The Commissioner contends, however, that we are here concerned not with mere names, nor even with mere technical legal titles; that calling the wife's interest vested is nothing to the purpose, because the husband has such broad powers of control and alienation, that while the community lasts, he is essentially the owner of the whole community property, and ought so to be considered for the purposes of sections 210 and 211. He points out that as to personal property the husband may convey it, may make contracts affecting it, may do anything with it short of committing a fraud on his wife's rights. And though the wife must join in any sale of real estate, he asserts that the same is true, by virtue of statutes, in most States which do not have the community system. He asserts that control without accountability is indistin-

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guishable from ownership, and that since the husband has this, quoad community property and income, the income is that 'of' the husband under sections 210, 211 of the income tax law.

We think in view of the law of Washington above stated this contention is unsound. The community must act through an agent. This Court has said with respect to the community property system (Warburton v. White, 176 U. S. 494, 20 S. Ct. 404, 408, 44 L. Ed. 555) that 'property acquired during marriage with community funds became an acquet of the community and not the sole property of the one in whose name the property was bought, although by the law existing at the time the husband was given the management, control, and power of sale of such property. This right being vested in him, not because he was the exclusive owner, but because by law he was created the agent of the community.'

In that case, it was held that such agency of the husband was neither a contract nor a property right vested in him, and that it was competent to the legislature which created the relation to alter it, to confer the agency on the wife alone, or to confer a joint...

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418 practice notes
  • Helvering v. Stuart, Nos. 49 and 48
    • United States
    • United States Supreme Court
    • November 16, 1942
    ...U.S. 55, 51 S.Ct. 49, 75 L.Ed. 156 (Missouri real property excluded from federal estate tax because of state rule of law): Poe v. Seaborn, 282 U.S. 101, 51 S.Ct. 58, 75 L.Ed. 239 (Community property laws); Uterhart v. United States, 240 U.S. 598, 603, 36 S.Ct. 417, 418, 60 L.Ed. 819 (Local ......
  • Estate of Heiser v. Islamic Republic of Iran, Nos. 00–cv–2329 (RCL), 01–cv–2104 (RCL).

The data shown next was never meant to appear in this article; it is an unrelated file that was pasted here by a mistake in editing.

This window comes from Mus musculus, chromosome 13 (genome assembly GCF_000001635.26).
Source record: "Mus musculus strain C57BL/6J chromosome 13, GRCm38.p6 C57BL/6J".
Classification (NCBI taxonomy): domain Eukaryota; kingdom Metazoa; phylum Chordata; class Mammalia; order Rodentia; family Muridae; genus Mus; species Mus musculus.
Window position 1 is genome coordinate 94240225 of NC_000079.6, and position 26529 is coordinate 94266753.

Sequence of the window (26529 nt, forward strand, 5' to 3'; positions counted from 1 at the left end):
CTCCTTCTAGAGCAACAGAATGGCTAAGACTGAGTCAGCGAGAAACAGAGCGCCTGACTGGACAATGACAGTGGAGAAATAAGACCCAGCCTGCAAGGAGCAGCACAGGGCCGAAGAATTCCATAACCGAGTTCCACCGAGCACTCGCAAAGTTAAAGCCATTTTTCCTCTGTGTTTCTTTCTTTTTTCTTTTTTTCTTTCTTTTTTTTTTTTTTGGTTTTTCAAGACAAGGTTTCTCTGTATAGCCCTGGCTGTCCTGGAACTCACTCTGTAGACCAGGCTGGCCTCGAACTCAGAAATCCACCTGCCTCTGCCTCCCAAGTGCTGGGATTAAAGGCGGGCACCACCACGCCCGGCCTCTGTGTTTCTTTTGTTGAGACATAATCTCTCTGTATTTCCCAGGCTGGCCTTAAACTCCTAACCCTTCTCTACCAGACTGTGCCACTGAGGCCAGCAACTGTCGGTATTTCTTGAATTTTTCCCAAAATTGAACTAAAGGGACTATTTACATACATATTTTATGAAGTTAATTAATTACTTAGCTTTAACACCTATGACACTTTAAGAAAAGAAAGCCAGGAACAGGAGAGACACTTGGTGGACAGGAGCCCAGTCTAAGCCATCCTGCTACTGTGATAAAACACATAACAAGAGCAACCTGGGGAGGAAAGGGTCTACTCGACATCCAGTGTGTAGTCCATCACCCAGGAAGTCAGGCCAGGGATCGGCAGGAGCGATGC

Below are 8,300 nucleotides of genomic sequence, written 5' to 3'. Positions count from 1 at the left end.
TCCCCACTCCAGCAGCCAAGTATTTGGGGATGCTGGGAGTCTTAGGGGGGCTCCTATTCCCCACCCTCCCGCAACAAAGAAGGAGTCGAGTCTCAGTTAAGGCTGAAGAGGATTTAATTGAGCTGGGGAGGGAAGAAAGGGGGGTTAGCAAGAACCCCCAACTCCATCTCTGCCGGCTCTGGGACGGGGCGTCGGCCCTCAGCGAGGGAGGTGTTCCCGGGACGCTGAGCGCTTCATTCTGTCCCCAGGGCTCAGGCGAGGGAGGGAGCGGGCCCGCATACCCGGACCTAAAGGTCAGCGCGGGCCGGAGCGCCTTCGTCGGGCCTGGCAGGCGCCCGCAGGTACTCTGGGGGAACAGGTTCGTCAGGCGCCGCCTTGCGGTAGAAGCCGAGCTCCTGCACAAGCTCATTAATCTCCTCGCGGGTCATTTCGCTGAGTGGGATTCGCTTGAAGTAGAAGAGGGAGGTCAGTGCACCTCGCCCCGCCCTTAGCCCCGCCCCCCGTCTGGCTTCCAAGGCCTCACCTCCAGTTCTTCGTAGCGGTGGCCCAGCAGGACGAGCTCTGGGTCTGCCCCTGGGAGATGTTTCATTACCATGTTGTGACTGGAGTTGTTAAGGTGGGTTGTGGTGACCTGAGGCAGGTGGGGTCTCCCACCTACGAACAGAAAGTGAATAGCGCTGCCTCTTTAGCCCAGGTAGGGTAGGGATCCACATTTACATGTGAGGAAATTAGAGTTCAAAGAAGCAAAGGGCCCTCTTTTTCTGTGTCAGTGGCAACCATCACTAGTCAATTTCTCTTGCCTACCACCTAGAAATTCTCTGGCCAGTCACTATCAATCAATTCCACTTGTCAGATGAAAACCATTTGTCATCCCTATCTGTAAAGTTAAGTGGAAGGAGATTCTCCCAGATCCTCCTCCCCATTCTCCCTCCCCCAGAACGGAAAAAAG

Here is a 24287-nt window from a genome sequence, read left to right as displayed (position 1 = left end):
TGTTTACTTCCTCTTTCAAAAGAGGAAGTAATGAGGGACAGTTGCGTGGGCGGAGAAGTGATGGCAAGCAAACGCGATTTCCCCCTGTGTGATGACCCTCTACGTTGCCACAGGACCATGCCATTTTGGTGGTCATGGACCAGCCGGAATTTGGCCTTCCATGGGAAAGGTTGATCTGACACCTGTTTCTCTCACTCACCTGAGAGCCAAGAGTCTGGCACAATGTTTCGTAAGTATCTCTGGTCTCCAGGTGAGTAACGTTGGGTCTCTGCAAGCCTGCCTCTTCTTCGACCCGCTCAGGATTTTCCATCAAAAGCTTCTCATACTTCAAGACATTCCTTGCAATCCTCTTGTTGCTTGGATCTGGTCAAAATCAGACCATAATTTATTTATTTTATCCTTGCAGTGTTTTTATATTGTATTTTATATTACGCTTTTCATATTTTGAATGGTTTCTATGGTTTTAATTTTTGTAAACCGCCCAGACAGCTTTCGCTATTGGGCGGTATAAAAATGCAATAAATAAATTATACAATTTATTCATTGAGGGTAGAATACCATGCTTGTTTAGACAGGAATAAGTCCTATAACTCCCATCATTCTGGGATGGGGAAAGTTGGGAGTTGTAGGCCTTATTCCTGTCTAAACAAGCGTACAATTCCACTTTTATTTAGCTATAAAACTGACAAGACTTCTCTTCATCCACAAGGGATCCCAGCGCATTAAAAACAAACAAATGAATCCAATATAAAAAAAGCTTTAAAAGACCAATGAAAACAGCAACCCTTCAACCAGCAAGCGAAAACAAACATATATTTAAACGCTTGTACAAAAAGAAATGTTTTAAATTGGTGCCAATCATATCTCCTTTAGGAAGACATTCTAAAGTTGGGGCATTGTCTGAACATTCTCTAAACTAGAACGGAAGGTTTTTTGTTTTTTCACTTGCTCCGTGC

• United States
    • United States District Courts. United States District Court (Columbia)
    • August 31, 2012
    ...the Supreme Court reaffirmed its longstanding precedent that “the use of the word ‘of’ denotes ownership.” Id. (quoting Poe v. Seaborn, 282 U.S. 101, 109, 51 S.Ct. 58, 75 L.Ed. 239 (1930)); see Flores–Figueroa v. United States, 556 U.S. 646, 648–49, 657, 129 S.Ct. 1886, 173 L.Ed.2d 853 (200......
  • Gallagher's Will, In re, No. 5532
    • United States
    • New Mexico Supreme Court of New Mexico
    • March 28, 1953
    ...176 U.S. 484, 20 S.Ct. 404, 44 L.Ed. 555; Bortle v. Osborne, 1930, 155 Wash. 585, 285 P. 425, 67 A.L.R. 1152; and Poe v. Seaborn, 1930, 282 U.S. 101, 51 S.Ct. 58, 75 L.Ed. Indeed, the fact of such vested interest in the wife was the substance of the argument to the court the tax should righ......
  • State ex rel. Gully v. Mutual Life Ins. Co. of New York, 33934
    • United States
    • Mississippi Supreme Court
    • November 25, 1940
    ...clearly wrong. Brewster v. Gage, 280 U.S. 327, 74 L.Ed. 457; I. C. R. R. Co. v. Middleton, 109 Miss. 199, 68 So. 146; Poe v. Seaborn, 282 U.S. 101, 75 L.Ed. 239; Old Colony R. R. Co. v. Com'r of Internal Revenue, 284 U.S. 552, 76 L.Ed. 484; Miller v. Y. & M. V. R. R. Co., 160 Miss. 603, 132......
  • Request a trial to view additional results
417 cases
  • Helvering v. Stuart, Nos. 49 and 48
    • United States
    • United States Supreme Court
    • November 16, 1942
    ...U.S. 55, 51 S.Ct. 49, 75 L.Ed. 156 (Missouri real property excluded from federal estate tax because of state rule of law): Poe v. Seaborn, 282 U.S. 101, 51 S.Ct. 58, 75 L.Ed. 239 (Community property laws); Uterhart v. United States, 240 U.S. 598, 603, 36 S.Ct. 417, 418, 60 L.Ed. 819 (Local ......
  • Estate of Heiser v. Islamic Republic of Iran, Nos. 00–cv–2329 (RCL), 01–cv–2104 (RCL).
    • United States
    • United States District Courts. United States District Court (Columbia)
    • August 31, 2012
    ...the Supreme Court reaffirmed its longstanding precedent that “the use of the word ‘of’ denotes ownership.” Id. (quoting Poe v. Seaborn, 282 U.S. 101, 109, 51 S.Ct. 58, 75 L.Ed. 239 (1930)); see Flores–Figueroa v. United States, 556 U.S. 646, 648–49, 657, 129 S.Ct. 1886, 173 L.Ed.2d 853 (200......
  • Gallagher's Will, In re, No. 5532
    • United States
    • New Mexico Supreme Court of New Mexico
    • March 28, 1953
    ...176 U.S. 484, 20 S.Ct. 404, 44 L.Ed. 555; Bortle v. Osborne, 1930, 155 Wash. 585, 285 P. 425, 67 A.L.R. 1152; and Poe v. Seaborn, 1930, 282 U.S. 101, 51 S.Ct. 58, 75 L.Ed. Indeed, the fact of such vested interest in the wife was the substance of the argument to the court the tax should righ......
  • State ex rel. Gully v. Mutual Life Ins. Co. of New York, 33934
    • United States
    • Mississippi Supreme Court
    • November 25, 1940
    ...clearly wrong. Brewster v. Gage, 280 U.S. 327, 74 L.Ed. 457; I. C. R. R. Co. v. Middleton, 109 Miss. 199, 68 So. 146; Poe v. Seaborn, 282 U.S. 101, 75 L.Ed. 239; Old Colony R. R. Co. v. Com'r of Internal Revenue, 284 U.S. 552, 76 L.Ed. 484; Miller v. Y. & M. V. R. R. Co., 160 Miss. 603, 132......
  • Request a trial to view additional results
1 books & journal articles
  • TAXATION OF UNMARRIED PARTNERS.
    • United States
    • Washington University Law Review Vol. 99 Nbr. 6, August 2022
    • August 1, 2022
    ...advised that there are no tax consequences to such payments. All of these options will be discussed in this article. (6.) Poe v. Seaborn, 282 U.S. 101 (7.) Boris I. Bittker, Federal Income Taxation and the Family, 27 STAN. L. REV. 1389 (1975). (8.) This was justified in Congress on grounds ......